Why it matters
It’s really hard to pass legislation to build more housing in California.
An array of powerful interest groups and political constituencies can be easily provoked to kill a pro-development bill: cities who chafe against the state encroaching on local control over housing decisions; construction workers’ unions who demand additional labor protections accompany changes to the local housing approval process; anti-gentrification groups who fear new development will accelerate displacement of low-income renters; and suburban homeowner associations who loathe the prospect of denser housing arriving next door.
Several high-profile attempts to goad California into denser development have capsized while trying to navigate such treacherous political currents. Which is why the legislative marooning of SB 1120 was so frustrating to its supporters.
The duplex bill would have allowed homeowners to convert their properties into duplexes where that conversion was previously disallowed, or split their lot (if it was big enough) to create a maximum of four units. Demolition of homes which had a renter in them in the previous three years was prohibited, and new units would have to conform to local design standards.
The League of Cities, which represents local governments large and small and has fiercely lobbied against previous density bills, did not challenge SB 1120. Neither did the construction trades’ union or prominent anti-gentrification groups.
But adding to the confusion of what happened to the duplex bill is why Rendon chose to hold a vote on it at all if there wasn’t sufficient time for the Senate to act. The bill was still not an easy vote for many Assembly lawmakers, with several cities and local homeowners associations lobbying fiercely against it.
“When these bills like (SB 1120) say we’re going to just absolutely take away all authority from your community, we’re going to force you to … completely eliminate single-family neighborhoods which are really important to most people,” said Julie Testa, a Pleasanton City Council member. “The people who write these bills are out of touch with our constituents and our communities.”
Testa co-founded an organization called the California Alliance of Local Electeds, in part because she felt the League of Cities was not pushing back strongly enough on new state housing proposals like SB 1120.
Asked if her organization would be targeting lawmakers who voted for the duplex bill, Testa said “targeting” was too strong a word. But she said they certainly would be reminding constituents of how their lawmakers voted.
“We have the ear of the constituents we are directly connected to the homeowners and the residents,” said Testa. “So we do intend to use that strength to create as much awareness as possible.”
What happens next?
After SB 50 — Wiener’s controversial bill to force cities to allow mid-rise apartment buildings near public transit — failed to advance out of the Senate in January, Gov. Gavin Newsom expressed disappointment.
“California’s housing affordability crisis demands our state pass a historic housing production bill,” Newsom said in a statement shortly after the bill died.
At the time, homelessness and housing were at the top of Newsom’s agenda. The governor had set an audacious goal on the campaign trail of 3.5 million new homes by 2025 — a mark his administration was already missing by hundreds of thousands of units per year.
Then the pandemic hit. While Newsom has reiterated his commitment to housing production, the coronavirus consumed much of his administration’s attention.
Newsom was disappointed none of the Senate housing bills were passed and remains committed to “tackling the affordability crisis head on,” spokesperson Jesse Melgar in a statement.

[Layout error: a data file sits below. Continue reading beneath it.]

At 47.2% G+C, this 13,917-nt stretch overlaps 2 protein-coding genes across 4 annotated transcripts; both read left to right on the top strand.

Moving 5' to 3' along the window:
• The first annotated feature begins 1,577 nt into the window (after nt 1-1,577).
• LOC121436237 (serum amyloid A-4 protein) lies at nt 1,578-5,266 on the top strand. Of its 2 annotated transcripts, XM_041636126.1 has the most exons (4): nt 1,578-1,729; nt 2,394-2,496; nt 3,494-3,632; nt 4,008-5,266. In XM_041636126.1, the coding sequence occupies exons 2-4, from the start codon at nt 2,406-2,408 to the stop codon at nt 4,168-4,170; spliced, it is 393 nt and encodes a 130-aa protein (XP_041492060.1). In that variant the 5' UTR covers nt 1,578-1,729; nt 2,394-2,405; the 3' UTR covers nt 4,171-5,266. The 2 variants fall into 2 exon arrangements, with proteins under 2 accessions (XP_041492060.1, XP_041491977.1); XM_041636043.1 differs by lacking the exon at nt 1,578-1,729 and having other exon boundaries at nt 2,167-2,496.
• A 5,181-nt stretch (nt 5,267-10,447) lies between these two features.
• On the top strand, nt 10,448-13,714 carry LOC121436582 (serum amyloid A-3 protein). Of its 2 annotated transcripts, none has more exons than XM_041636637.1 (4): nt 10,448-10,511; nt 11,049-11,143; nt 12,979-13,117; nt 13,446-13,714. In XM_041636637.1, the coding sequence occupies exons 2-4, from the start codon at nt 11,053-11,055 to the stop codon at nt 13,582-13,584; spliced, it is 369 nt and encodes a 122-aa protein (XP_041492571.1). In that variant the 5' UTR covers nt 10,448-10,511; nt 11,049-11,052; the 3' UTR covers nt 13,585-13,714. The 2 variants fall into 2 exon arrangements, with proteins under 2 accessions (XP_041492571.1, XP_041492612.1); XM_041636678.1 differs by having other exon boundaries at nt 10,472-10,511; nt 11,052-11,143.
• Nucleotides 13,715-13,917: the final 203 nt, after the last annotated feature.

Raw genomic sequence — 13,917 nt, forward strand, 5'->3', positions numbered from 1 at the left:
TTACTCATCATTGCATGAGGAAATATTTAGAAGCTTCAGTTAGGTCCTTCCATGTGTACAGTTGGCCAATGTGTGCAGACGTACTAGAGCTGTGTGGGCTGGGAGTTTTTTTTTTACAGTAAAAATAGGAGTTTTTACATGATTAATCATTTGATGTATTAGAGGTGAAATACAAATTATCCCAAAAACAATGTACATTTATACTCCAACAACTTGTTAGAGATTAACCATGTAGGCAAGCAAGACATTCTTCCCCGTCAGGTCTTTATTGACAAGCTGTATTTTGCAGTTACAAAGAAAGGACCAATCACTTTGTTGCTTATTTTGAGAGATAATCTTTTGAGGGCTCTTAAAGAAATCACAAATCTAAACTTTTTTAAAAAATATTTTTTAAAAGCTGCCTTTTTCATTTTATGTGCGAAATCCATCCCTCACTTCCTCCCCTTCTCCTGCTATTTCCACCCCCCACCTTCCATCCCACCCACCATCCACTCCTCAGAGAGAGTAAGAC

Just how involved Newsom will be in shepherding housing legislation through the Legislature may go a long way towards determining whether housing politics derail yet another housing package. Newsom’s hands-on advocacy for two high-profile tenant protection bills the past two years helped guarantee both became law.
“I think the governor is trying to balance between people who say ‘you didn’t get involved you should have,’ or ‘you got involved and this is a legislative process,” said Atkins, who reiterated that she believed was able to secure the votes needed for SB 1120 without having to ask Newsom for help. “He’s always having to do that, on a number of issues.”
Wiener, who faces a reelection challenge from even-further-left Jackie Fielder in November, says he plans on bringing back several housing bills he proposed this year. But he stopped short of saying whether he would put forward anything as aggressive as SB 50 again.
“We have not really sat down to figure out exactly what our housing agenda will be for next year,” said Wiener.
Housing production advocates are hoping a slightly less apocalyptic 2021 will yield a more amenable political climate: less friction between legislative leaders, more attention from the Newsom administration, and a renewed emphasis on building more housing as home prices continue to rise and rent declines have been uneven.
But the pandemic has likely taken off the table a key element of past housing packages: money. A massive budget deficit this year derailed hopes for significantly more funding for subsidized housing, and next year’s fiscal picture is unlikely to be very rosy.
“I don’t see the strain on our general fund getting better,” said Rendon.
Rendon, Atkins and Newsom have all publicly stated that housing production and affordability remain a top priority for 2021.
Atkins, while optimistic that meaningful legislation can be passed next year, also cautioned that difficult bills often take years to become law. She referenced a levy on real estate transactions to finance affordable housing that passed in 2017 after nearly a decade of false starts.
“Sometimes it takes time,” said Atkins. “You know, the sad thing is we don’t have the benefit of time. We needed to have done this a decade ago to address the production issue. But I think we’ve got a good foundation.”